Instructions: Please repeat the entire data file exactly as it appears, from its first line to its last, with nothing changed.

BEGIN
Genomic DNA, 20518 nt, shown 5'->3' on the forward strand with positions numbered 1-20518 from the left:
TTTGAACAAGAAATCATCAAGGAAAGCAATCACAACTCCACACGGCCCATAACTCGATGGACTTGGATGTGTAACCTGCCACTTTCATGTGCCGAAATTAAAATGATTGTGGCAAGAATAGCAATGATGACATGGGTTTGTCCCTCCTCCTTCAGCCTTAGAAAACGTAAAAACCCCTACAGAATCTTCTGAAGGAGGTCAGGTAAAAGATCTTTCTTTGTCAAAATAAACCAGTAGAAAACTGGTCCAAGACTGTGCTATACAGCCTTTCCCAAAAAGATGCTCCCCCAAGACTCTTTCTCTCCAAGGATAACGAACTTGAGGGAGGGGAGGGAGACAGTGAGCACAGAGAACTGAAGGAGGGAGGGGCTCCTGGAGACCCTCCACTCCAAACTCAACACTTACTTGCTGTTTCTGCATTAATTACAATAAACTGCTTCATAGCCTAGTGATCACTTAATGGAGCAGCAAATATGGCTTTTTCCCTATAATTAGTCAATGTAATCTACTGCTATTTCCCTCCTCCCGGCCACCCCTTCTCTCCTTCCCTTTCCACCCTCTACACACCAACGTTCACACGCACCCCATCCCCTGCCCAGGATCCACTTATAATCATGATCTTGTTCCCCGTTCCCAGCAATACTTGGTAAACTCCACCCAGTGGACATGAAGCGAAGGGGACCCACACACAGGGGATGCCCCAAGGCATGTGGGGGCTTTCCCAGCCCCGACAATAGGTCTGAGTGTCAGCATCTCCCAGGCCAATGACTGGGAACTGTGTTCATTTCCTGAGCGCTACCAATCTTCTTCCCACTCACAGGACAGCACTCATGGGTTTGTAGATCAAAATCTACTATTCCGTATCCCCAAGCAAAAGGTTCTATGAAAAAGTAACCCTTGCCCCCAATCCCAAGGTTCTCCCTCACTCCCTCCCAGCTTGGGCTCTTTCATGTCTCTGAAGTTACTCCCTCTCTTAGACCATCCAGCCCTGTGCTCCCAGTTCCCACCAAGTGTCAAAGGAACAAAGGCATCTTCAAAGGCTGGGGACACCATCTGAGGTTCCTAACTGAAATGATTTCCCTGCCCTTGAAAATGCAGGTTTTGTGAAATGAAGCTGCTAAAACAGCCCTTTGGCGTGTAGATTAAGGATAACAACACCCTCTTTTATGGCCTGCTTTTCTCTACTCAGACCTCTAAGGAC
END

Genomic DNA, 20518 nt, shown 5'->3' on the forward strand with positions numbered 1-20518 from the left:
TTTGAACAAGAAATCATCAAGGAAAGCAATCACAACTCCACACGGCCCATAACTCGATGGACTTGGATGTGTAACCTGCCACTTTCATGTGCCGAAATTAAAATGATTGTGGCAAGAATAGCAATGATGACATGGGTTTGTCCCTCCTCCTTCAGCCTTAGAAAACGTAAAAACCCCTACAGAATCTTCTGAAGGAGGTCAGGTAAAAGATCTTTCTTTGTCAAAATAAACCAGTAGAAAACTGGTCCAAGACTGTGCTATACAGCCTTTCCCAAAAAGATGCTCCCCCAAGACTCTTTCTCTCCAAGGATAACGAACTTGAGGGAGGGGAGGGAGACAGTGAGCACAGAGAACTGAAGGAGGGAGGGGCTCCTGGAGACCCTCCACTCCAAACTCAACACTTACTTGCTGTTTCTGCATTAATTACAATAAACTGCTTCATAGCCTAGTGATCACTTAATGGAGCAGCAAATATGGCTTTTTCCCTATAATTAGTCAATGTAATCTACTGCTATTTCCCTCCTCCCGGCCACCCCTTCTCTCCTTCCCTTTCCACCCTCTACACACCAACGTTCACACGCACCCCATCCCCTGCCCAGGATCCACTTATAATCATGATCTTGTTCCCCGTTCCCAGCAATACTTGGTAAACTCCACCCAGTGGACATGAAGCGAAGGGGACCCACACACAGGGGATGCCCCAAGGCATGTGGGGGCTTTCCCAGCCCCGACAATAGGTCTGAGTGTCAGCATCTCCCAGGCCAATGACTGGGAACTGTGTTCATTTCCTGAGCGCTACCAATCTTCTTCCCACTCACAGGACAGCACTCATGGGTTTGTAGATCAAAATCTACTATTCCGTATCCCCAAGCAAAAGGTTCTATGAAAAAGTAACCCTTGCCCCCAATCCCAAGGTTCTCCCTCACTCCCTCCCAGCTTGGGCTCTTTCATGTCTCTGAAGTTACTCCCTCTCTTAGACCATCCAGCCCTGTGCTCCCAGTTCCCACCAAGTGTCAAAGGAACAAAGGCATCTTCAAAGGCTGGGGACACCATCTGAGGTTCCTAACTGAAATGATTTCCCTGCCCTTGAAAATGCAGGTTTTGTGAAATGAAGCTGCTAAAACAGCCCTTTGGCGTGTAGATTAAGGATAACAACACCCTCTTTTATGGCCTGCTTTTCTCTACTCAGACCTCTAAGGAC